Nitin Sethi scoops the latest instance of cronyism: The environment ministry has withdrawn a Rs 200 crore fine from Adani Ports for damaging the environment imposed by the UPA government, the biggest penalty for green violations on record, and also extended a 2009 environmental clearance for the company’s waterfront development project at Mundra in Gujarat.
The Union environment ministry has withdrawn its demand for a Rs 200 crore restoration fund from Adani Ports & SEZ for damage to the environment imposed during the United Progressive Alliance (UPA) government, the biggest penalty for green violations.
The ministry also extended the environmental clearance issued in 2009 to the company’s waterfront development project at Mundra in Gujarat. Several stringent conditions the ministry had earlier issued notice for to Adani have been withdrawn as well.
These decisions were made in September 2015. The environmental clearance was extended in October 2015.
The Adani waterfront development project includes four ports with berths for dry and liquid cargo, container terminals, yards, a rail siding and 700 hectares for additional construction. It is part of the larger port, SEZ and township complex at the site.
Neither Adani nor the environment ministry replied to questions sent by Business Standardon the matter.
In a case against the project before the Gujarat high court, the Union environment ministry in 2012 constituted the Sunita Narain Committee to investigate allegations of destruction of the environment at the Mundra project site.
The committee found multiple violation of regulations, large-scale destruction of the local ecology, including damage to creeks and mangroves, and illegal reclamation of land.
It recommended a ban on the project’s north port where wide-scale damage had been caused and sought Rs 200 crore (Rs 2 billion), or 1 per cent of the project cost, whichever was higher, as reparation. This was beyond the maximum Rs 1 lakh fine the Environment Protection Act allows.
The ministry accepted the committee’s recommendations in 2013. It issued a show-cause notice to Adani Ports & SEZ and Gujarat officials why action should not be taken against the project developer for the violations.
Adani Ports & SEZ denied all claims of wrongdoing and the state administration largely supported the company. After reviewing the replies, the ministry officials concluded the original decision for action against the company, including imposition of the penalty, was valid.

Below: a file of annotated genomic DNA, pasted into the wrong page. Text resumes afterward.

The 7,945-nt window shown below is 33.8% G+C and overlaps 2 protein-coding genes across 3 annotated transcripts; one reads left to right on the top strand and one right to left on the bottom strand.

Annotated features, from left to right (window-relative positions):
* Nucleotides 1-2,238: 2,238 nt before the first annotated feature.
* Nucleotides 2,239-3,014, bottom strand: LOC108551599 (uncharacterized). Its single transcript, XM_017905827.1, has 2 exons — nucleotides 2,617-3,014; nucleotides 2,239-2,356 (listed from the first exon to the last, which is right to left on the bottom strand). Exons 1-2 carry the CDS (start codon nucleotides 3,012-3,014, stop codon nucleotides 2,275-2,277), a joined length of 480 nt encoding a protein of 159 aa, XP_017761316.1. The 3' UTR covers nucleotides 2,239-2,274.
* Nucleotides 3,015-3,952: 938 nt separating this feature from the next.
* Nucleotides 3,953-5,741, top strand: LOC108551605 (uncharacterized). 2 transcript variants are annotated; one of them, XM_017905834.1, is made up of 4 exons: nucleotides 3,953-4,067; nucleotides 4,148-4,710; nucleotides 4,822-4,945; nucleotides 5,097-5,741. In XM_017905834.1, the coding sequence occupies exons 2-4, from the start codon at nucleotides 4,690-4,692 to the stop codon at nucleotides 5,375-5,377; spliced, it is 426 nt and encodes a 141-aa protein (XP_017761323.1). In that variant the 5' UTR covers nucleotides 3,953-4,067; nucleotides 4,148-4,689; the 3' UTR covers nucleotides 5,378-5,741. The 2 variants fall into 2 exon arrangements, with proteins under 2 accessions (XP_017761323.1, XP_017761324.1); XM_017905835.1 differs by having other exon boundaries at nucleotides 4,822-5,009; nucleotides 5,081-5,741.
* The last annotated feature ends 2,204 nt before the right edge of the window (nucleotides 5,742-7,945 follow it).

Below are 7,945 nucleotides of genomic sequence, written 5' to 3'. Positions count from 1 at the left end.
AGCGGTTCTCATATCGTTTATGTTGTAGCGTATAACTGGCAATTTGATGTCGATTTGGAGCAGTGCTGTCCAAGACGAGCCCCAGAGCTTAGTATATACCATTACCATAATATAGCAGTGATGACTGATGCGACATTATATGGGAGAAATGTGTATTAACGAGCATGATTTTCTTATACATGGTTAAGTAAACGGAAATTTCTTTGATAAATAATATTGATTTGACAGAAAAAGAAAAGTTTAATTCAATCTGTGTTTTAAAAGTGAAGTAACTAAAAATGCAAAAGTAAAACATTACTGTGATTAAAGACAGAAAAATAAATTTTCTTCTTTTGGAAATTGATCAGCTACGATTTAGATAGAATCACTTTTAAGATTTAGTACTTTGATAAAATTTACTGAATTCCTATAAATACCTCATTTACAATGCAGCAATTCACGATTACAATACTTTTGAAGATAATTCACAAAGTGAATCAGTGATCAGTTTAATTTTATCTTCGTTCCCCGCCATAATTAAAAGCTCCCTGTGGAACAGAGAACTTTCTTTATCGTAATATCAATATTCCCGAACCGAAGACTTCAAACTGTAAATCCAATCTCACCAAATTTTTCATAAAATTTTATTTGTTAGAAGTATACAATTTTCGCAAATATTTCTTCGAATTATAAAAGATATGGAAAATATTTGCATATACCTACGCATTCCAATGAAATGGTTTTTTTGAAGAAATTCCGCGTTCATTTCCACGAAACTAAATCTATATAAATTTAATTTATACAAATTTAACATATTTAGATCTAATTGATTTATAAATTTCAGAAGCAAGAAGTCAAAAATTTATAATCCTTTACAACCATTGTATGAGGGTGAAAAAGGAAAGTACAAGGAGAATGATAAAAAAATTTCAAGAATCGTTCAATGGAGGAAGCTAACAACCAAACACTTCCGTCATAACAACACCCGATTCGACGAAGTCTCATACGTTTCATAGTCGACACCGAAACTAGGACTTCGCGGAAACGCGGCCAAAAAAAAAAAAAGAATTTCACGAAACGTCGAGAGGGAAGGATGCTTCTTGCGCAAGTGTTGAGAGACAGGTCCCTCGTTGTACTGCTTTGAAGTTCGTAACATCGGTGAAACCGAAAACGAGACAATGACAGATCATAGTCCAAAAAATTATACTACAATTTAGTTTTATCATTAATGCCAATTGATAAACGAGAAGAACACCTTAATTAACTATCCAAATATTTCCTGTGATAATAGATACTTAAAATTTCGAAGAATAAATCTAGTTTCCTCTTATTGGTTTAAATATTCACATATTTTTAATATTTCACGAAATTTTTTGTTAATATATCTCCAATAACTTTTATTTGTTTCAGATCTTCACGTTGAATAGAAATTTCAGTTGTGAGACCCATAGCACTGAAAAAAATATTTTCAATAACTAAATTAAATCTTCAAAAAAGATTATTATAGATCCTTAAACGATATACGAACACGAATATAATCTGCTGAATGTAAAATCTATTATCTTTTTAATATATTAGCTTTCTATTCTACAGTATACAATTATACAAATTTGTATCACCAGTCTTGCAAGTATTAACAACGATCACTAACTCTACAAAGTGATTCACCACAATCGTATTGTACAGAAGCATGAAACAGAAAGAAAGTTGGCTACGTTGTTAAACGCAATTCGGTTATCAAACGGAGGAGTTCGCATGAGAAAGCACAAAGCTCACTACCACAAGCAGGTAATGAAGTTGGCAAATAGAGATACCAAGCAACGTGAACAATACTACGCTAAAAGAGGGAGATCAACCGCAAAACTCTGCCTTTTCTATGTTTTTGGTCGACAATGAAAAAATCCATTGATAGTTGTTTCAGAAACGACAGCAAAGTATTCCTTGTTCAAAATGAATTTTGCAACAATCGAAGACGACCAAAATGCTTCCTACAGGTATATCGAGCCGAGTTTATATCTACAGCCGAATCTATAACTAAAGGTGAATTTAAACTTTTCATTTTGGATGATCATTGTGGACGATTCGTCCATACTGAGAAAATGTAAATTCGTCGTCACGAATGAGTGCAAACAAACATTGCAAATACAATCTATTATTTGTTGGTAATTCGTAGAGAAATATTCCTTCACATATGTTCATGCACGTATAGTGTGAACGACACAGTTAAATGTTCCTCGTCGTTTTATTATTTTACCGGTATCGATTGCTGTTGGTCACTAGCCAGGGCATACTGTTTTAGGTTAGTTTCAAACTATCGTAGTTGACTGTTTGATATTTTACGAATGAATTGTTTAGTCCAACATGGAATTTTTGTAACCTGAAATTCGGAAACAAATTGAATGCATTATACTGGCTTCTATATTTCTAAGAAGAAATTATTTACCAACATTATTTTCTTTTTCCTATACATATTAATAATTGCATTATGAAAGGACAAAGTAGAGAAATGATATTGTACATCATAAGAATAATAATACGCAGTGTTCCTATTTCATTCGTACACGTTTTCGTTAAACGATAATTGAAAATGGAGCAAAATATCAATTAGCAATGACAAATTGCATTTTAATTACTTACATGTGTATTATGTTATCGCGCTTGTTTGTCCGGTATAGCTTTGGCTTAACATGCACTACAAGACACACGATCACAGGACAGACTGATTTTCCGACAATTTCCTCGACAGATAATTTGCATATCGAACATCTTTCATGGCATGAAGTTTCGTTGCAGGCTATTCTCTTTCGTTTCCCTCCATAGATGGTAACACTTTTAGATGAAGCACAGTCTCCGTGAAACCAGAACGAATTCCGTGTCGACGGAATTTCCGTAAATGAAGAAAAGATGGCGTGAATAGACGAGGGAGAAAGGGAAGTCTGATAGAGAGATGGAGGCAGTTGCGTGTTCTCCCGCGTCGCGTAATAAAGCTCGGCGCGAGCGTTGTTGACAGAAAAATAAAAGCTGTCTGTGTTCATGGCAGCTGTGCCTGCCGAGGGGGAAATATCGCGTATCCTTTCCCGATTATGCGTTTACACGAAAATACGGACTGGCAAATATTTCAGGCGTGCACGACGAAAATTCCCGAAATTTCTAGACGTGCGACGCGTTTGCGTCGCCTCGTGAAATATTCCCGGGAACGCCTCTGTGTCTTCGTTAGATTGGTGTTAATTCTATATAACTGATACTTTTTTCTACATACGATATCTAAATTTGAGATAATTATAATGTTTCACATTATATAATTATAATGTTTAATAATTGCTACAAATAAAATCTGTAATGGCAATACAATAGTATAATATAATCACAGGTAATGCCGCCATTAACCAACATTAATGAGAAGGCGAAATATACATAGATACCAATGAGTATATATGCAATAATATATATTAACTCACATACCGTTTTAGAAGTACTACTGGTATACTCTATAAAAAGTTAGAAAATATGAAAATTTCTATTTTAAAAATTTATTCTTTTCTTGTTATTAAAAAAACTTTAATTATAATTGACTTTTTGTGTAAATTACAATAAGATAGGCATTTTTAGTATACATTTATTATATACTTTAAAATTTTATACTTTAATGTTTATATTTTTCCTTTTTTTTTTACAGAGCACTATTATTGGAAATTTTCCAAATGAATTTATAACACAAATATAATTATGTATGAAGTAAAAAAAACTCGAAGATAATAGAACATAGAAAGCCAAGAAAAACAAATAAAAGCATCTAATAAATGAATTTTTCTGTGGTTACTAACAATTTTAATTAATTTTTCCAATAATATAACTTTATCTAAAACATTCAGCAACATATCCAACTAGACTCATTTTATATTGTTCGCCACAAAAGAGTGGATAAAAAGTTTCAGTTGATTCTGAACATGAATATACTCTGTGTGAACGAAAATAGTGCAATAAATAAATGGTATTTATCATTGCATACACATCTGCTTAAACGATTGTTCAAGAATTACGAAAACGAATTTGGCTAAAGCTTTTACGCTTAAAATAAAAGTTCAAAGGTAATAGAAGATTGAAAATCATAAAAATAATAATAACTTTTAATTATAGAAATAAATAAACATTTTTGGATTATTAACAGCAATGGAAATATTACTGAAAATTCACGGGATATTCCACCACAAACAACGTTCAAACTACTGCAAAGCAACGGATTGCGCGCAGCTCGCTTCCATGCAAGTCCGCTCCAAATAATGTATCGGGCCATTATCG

But a final decision was delayed as Jayanthi Natarajan was replaced as environment minister by Veerappa Moily and eventually by Prakash Javadekar of the National Democratic Alliance.
Ministry records between 2012 and 2016 accessed through the Right to Information Act by Kanchi Kohli of the Centre for Policy Research-Namati Program show some newly appointed senior officials in the ministry reversed the opinion on Adani Ports & SEZ.
In the course of this reversal, Javadekar also questioned how blame for damage to the mangroves had been ascertained and if all the points raised by Adani in their representation had been addressed adequately.
Officials reconfirmed the damage to the mangroves near the project site was proven by satellite data but they now said there was no proof that project was to blame. This finding was approved by Javadekar and the Rs 200 crore penalty was dropped.
Nitin Sethi in New Delhi
Nitin Sethi, Business Standard
Business Standard stands by the report, which was based on official documents showing that in its final order, the ministry had withdrawn the demand and concluded that the upfront payment of Rs 200 crore as Environment Restoration Fund for violations and damage done was not permitted under the Environment Protection Act. Consequent to this order, the penalty that could be imposed on any confirmation of violation in the future is a maximum of Rs 1 lakh. Also, official file notings show that the ministry under the NDA government reconfirmed the damage to the site area. But differing from the UPA government, it internally concluded that there was no proof that existing damage had been caused by Adani.
The Rs 200 crore fine was imposed after a court-appointed committee had in 2013 recommended the figure in view of the violations, and pointed out the fact that it amounted to just 1% of the entire project cost. Barely a month ago, Environment Minister Prakash Javadekar told whoever would listen that the government is bringing in a strict regime against environmental violators. The hallmark of this new regime, ironically, was that penalties were increased – extending up to Rs 10 crore and including jail terms. Calling the earlier laws weak, Javadekar had touted the new penalties to be bold changes, and his ministry had drafted a law.
The Adani Group has a debt of Rs. 72,000 crore – equal in amount to the total debt of Indian farmers, Janata Dal-United (JD-U) leader Pavan Kumar Verma said today, as he raised the issue of corporate loans in the Rajya Sabha. Drawing from the debate over business tycoon Vijay Mallya, who has refused to return from the UK to face banks over unpaid loans, Mr Varma said that state-run banks are owed Rs. 5 lakh crore by corporate houses. “Of this, roughly Rs. 1.4 lakh crore is owed by just five companies which include LANCO, GVK, Suzlon Energy, Hindustan Construction Company and a certain Adani Group and Adani Power,” Mr Verma said. “The amount owed by this group (Adani), both in terms of its long-term and short-term debts, today is around Rs. 72,000 crore. Yesterday, it was mentioned that the entire amount that the farmers need to pay in terms of loan is Rs. 72,000 crore,” Mr Varma said. Mr Varma claimed that though the company’s net worth has gone up by 85 per cent in the last two to three years, economic experts have said the company’s ability to pay the interest on its debts has come down dramatically.